His team had lost at North Carolina 14 days before, and Kentucky guard Andrew Harrison said then that it wasn't a talent issue for the Wildcats.
It was about whether they could take a punch.
And here came No. 6 Louisville into Rupp Arena on Saturday, throwing haymakers.
The Cardinals jabbed their way to eight straight points to start the game. They landed a roundhouse right in rallying from nine points down late in the first half to tie the game early in the second. And No. 18 Kentucky took an uppercut to the gut when its best player, Julius Randle, left the game with second-half cramps.
"Definitely, I feel like we took some punches with Julius going down and stuff," Harrison said after helping Kentucky power back to win 73-66. "It just showed our resilience. Showed us that we can get through anything."
In the second half against the defending NCAA champs, Randle sat down.
But Kentucky grew up.
"I didn't even recognize (Randle) wasn't there," UK coach John Calipari said. "I just coached the game. We have enough guys."
The Wildcats (10-3) had enough on Saturday.
They had Andrew Harrison, spinning past the Cards in crunch time, for a layup-and-free-throw three-point play with 7:42 remaining that put UK in front 58-53, then to Alex Poythress for a dunk at the 1:42 mark the put the Cats ahead by 10.
They had James Young shaking off a slow start to score 18 points, grab 10 rebounds and dish four assists, a performance that earned him game MVP honors from the Bluegrass Sports Commission.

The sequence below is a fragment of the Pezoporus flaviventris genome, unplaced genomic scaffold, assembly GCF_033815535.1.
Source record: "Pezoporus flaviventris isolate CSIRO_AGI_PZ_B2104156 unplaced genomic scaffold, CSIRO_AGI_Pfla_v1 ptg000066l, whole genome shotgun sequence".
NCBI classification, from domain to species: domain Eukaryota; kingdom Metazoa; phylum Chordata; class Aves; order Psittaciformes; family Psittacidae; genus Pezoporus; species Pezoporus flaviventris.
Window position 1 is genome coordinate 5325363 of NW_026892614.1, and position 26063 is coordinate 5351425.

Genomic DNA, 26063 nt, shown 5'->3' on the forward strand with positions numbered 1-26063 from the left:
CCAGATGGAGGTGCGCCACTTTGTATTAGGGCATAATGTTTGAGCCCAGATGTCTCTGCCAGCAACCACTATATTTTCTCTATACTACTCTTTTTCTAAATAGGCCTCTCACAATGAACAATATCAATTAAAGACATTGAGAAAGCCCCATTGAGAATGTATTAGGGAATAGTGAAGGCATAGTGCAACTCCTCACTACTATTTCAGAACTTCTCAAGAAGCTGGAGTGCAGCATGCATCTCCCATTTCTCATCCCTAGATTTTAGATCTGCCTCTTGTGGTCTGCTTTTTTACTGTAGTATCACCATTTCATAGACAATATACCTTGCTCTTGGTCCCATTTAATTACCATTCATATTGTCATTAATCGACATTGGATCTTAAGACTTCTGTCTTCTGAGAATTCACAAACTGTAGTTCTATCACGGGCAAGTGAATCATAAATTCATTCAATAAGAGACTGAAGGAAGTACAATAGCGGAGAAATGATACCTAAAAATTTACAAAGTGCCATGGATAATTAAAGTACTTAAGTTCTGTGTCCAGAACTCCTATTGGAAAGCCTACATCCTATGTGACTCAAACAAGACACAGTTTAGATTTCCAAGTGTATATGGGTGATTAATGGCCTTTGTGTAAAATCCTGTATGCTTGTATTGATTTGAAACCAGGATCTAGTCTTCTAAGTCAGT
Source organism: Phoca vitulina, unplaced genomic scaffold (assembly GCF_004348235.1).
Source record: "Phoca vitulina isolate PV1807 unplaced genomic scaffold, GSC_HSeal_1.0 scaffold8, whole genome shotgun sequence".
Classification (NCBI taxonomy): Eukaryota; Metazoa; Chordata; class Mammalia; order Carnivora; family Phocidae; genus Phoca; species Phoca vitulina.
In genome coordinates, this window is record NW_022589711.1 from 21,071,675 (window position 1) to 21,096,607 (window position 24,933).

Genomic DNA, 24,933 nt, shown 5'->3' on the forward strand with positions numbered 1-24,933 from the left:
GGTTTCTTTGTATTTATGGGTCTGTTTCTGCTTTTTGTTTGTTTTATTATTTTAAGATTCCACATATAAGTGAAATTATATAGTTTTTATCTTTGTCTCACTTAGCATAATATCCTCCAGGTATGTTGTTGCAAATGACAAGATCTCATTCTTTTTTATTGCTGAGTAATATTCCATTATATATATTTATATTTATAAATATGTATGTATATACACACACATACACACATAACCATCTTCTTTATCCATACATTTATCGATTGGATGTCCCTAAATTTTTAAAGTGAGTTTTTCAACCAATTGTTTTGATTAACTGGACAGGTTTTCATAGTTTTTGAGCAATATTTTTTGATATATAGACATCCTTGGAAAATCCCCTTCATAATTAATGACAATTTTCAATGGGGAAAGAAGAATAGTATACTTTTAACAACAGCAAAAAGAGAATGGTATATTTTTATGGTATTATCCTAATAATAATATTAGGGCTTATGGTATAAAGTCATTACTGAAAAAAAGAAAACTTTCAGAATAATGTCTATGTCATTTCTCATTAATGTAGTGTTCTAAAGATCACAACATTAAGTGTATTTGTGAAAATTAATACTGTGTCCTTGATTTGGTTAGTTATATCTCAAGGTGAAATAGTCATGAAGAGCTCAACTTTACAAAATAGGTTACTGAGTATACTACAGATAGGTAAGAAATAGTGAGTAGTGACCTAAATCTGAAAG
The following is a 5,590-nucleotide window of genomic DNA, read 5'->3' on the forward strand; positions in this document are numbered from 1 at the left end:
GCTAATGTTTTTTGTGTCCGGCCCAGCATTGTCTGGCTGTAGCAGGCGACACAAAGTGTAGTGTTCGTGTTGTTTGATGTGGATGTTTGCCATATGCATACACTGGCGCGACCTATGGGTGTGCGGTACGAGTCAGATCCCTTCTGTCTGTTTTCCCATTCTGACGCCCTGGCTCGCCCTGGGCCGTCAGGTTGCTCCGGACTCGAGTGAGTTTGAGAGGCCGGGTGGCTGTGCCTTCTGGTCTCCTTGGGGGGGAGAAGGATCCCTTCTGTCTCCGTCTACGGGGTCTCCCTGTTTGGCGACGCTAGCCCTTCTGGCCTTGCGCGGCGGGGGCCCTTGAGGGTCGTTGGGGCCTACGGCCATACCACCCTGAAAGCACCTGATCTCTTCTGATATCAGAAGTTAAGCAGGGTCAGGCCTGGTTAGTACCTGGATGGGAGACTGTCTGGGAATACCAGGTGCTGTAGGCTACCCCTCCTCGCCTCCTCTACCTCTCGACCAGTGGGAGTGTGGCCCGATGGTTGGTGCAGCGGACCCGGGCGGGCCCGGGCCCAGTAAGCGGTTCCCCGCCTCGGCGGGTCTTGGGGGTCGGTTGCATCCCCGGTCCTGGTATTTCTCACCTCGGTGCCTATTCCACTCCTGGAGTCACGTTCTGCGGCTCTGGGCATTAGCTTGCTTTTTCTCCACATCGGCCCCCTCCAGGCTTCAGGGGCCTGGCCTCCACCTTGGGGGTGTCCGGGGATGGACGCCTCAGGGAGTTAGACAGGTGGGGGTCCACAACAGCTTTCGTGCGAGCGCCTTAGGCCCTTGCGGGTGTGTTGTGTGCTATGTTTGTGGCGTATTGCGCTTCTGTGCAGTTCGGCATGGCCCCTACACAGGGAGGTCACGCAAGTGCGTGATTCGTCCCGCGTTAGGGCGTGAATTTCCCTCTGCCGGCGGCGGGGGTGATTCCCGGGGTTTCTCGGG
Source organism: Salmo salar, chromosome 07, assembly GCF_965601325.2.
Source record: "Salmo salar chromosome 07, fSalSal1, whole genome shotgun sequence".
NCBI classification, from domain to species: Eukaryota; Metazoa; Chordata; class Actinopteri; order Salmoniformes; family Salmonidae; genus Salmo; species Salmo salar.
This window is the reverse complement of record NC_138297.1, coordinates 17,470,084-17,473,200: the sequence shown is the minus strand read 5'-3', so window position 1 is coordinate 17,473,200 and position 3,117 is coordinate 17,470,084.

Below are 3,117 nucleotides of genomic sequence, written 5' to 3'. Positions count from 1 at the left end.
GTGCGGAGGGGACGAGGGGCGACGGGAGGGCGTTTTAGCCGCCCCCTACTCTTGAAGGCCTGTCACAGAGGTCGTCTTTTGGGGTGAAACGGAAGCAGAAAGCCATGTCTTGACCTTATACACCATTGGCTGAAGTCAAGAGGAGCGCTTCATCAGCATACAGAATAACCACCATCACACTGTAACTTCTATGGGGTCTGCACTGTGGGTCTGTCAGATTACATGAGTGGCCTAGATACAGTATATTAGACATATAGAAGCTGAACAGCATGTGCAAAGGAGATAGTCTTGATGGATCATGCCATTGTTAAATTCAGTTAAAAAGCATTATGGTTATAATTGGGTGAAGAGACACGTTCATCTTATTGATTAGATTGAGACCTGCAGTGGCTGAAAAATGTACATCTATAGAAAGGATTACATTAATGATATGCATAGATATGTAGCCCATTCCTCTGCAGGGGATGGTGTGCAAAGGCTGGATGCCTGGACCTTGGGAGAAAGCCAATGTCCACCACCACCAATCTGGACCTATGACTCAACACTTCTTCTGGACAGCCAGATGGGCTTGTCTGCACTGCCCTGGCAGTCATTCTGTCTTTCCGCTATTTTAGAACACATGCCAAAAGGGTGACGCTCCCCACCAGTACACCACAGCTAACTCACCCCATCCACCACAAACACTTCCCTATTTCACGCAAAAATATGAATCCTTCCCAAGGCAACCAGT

They had Aaron Harrison pitching in 10 points, all in the second half. They had Alex Poythress providing defensive energy that helped UK outscore Louisville by 20 points in his 21 minutes.
"Did we look more like a basketball team today?" Calipari said. "We looked like a basketball team. Here is what was on the board today: Look like a team. Play like a team. Fight like a team. That was the keys to the game."
And after that initial 8-0 burst by Louisville, the Cats checked all the boxes.
It was never more impressive than when they did it without Randle. He scored all 17 of his points in the first half, then played a lumbering four minutes in the second, before sitting the last 11 minutes with cramps.
"We just acted like he was on the floor still," Young said. "Really just kept giving it to the post and tried to drive it as best as we could. Willie (Cauley-Stein) came up with some big rebounds, and Alex. It was like (Randle) was still there."
But he wasn't, and that's significant.
When Louisville came back to tie the game, the Cats didn't slump their shoulders. When shots didn't drop, neither did heads. The oft-analyzed body language was almost all positive.
"It shows that we can do it, we can play hard," Young said. "Without Julius on the floor it really brought us together, probably more as a team. That's what I think we probably needed. We really needed to just stay close and keep moving forward."
Young predicted that's going to happen. He called the Louisville win -- Kentucky's first this season against a ranked opponent after losses to Michigan State, Baylor and North Carolina -- a "turning point." He told reporters of the way UK played in the second half, "you guys are going to see it a lot more."
"We know we have so much talent, but at the same time, in college everyone has talent," Andrew Harrison said. "And whoever plays the hardest is gonna win. That's what I think we're starting to get, and we're starting to play that way."